August 21, 2020
Trone introduces legislation to address social isolation, loneliness among seniors due to COVID-19
WASHINGTON — In an effort to address the expected increase in social isolation and loneliness among older adults due to the COVID-19 pandemic, U.S. Rep. David Trone, D-Md., and Sen. Tina Smith, D-Minn., introduced bicameral legislation to help older adults remain safe, socially connected and healthy.
The Strengthening Social Connections Act of 2020 would provide emergency supplemental funding to programs that strengthen social connectedness and address the negative health effects of social isolation in the Older Americans Act.
Prior to the COVID-19 pandemic, more than 8 million older Americans already experienced social isolation, and nearly half of older adults felt isolated, alone or left out. Due to the heightened risk of developing severe health complications from COVID-19, older Americans have been advised to remain home, avoid social contact with family and friends and have groceries and vital medications delivered.
These social distancing measures will help protect the health of vulnerable older adults while easing the burden on the nation’s health systems. But unfortunately, experts believe that social distancing will also lead to increased social isolation and loneliness among older adults.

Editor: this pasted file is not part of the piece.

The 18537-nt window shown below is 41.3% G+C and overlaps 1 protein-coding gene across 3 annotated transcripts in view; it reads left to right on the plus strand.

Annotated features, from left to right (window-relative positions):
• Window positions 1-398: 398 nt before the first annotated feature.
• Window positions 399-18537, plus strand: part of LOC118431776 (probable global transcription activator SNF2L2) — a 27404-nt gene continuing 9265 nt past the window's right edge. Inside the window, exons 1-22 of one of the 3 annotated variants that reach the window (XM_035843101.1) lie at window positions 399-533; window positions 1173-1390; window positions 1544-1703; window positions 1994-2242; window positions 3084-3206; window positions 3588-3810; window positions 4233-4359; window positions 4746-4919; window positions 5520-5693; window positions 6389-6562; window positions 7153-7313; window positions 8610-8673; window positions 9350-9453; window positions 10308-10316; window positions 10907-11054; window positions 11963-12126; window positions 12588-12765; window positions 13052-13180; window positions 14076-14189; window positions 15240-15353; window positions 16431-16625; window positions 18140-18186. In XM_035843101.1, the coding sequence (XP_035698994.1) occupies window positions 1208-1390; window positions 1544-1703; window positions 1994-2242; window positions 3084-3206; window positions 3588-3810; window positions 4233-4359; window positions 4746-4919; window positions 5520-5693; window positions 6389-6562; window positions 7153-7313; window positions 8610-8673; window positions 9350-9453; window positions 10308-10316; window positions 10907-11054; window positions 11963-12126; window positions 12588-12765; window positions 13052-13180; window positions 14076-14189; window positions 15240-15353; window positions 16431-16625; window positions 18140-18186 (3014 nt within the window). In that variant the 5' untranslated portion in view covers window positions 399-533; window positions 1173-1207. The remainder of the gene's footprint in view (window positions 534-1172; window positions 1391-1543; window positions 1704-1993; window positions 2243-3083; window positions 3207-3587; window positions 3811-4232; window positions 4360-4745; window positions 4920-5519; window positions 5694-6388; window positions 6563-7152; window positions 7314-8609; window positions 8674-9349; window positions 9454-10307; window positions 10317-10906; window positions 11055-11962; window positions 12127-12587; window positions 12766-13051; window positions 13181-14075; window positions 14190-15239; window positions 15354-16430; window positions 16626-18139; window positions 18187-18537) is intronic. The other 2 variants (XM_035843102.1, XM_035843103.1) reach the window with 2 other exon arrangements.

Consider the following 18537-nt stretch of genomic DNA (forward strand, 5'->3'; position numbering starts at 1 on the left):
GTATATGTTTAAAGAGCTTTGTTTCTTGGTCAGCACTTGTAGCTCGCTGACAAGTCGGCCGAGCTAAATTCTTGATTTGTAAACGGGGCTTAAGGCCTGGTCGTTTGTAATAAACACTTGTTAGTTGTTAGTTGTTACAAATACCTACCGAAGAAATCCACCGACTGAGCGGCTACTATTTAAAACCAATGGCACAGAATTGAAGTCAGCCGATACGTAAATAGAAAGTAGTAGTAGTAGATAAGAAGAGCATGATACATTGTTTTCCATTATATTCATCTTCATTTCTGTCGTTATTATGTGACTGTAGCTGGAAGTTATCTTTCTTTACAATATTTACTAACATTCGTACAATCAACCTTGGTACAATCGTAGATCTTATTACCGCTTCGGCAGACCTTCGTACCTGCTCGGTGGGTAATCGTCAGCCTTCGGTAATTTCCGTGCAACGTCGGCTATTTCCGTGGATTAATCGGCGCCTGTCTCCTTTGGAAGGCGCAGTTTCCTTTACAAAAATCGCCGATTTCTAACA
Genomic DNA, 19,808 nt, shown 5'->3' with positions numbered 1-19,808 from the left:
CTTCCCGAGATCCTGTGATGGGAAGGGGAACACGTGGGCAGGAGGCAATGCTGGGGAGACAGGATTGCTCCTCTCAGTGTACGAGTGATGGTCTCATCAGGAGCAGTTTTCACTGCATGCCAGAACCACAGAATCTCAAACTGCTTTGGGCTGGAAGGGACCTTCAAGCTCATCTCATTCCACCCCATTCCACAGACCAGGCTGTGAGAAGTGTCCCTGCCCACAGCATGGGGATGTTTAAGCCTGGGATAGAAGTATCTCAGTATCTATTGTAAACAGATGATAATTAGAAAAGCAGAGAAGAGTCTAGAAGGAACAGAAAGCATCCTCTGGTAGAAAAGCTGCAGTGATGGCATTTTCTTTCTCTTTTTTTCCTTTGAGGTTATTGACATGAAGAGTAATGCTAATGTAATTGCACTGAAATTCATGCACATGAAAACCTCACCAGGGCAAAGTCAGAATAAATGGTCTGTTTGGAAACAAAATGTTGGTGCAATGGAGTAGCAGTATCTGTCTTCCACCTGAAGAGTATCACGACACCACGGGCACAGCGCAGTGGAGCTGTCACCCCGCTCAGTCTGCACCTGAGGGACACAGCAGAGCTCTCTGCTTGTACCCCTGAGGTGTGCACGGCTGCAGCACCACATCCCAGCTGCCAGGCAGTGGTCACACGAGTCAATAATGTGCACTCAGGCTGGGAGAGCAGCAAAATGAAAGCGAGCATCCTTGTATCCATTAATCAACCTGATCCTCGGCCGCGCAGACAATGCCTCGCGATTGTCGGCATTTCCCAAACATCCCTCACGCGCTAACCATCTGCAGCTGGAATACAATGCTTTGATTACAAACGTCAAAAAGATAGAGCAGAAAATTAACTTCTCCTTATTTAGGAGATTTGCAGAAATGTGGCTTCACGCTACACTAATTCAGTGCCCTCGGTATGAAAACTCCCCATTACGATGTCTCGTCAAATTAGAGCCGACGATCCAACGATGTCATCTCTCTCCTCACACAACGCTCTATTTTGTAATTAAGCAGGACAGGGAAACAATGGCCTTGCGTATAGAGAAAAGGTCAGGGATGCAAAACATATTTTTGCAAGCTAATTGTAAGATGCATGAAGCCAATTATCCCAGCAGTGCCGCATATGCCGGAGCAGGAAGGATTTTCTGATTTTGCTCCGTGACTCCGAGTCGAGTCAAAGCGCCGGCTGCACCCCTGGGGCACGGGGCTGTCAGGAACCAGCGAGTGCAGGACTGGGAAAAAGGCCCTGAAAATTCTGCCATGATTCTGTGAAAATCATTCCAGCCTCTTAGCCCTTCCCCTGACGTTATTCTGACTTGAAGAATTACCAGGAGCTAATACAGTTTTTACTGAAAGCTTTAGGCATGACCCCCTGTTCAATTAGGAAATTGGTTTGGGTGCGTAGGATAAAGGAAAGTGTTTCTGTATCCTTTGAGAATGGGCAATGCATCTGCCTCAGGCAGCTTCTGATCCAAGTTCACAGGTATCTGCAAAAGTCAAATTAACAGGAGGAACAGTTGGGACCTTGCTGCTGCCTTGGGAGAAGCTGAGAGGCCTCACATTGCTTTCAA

“Older Americans across the country are struggling with loneliness from the COVID-19 pandemic, isolating themselves from their communities to stay safe,” Trone said. “The Strengthening Social Connections Act will prioritize the mental and physical well-being of older Americans by providing resources to help them remain healthy and connected. I’d like to thank Sen. Tina Smith for working with me on this much-needed effort.”
Specifically, the bill would provide:
— $80 million for home and community-based services for older adults, with a focus on activities to prevent and mitigate the negative health effects of social isolation, including the purchase of technology.
— $18 million to enhance outreach to older adults and provide technical assistance to help area agencies on aging, aging services providers and nutrition providers reduce the negative health effects of social isolation and loneliness among older adults.
— $6 million to address the health effects of social isolation on minority aging populations.
Older adults who lack social connectedness are at risk of negative mental and physical health outcomes, with mortality rates comparable with the risks of smoking, obesity and air pollution. In fact, socially isolated seniors face a 29% increased risk of mortality. Beyond the negative mental and physical health effects of loneliness, social isolation has economic consequences. Federal spending is $134 more per person per month for every socially isolated older adult. This is comparable to Medicare spending on chronic conditions.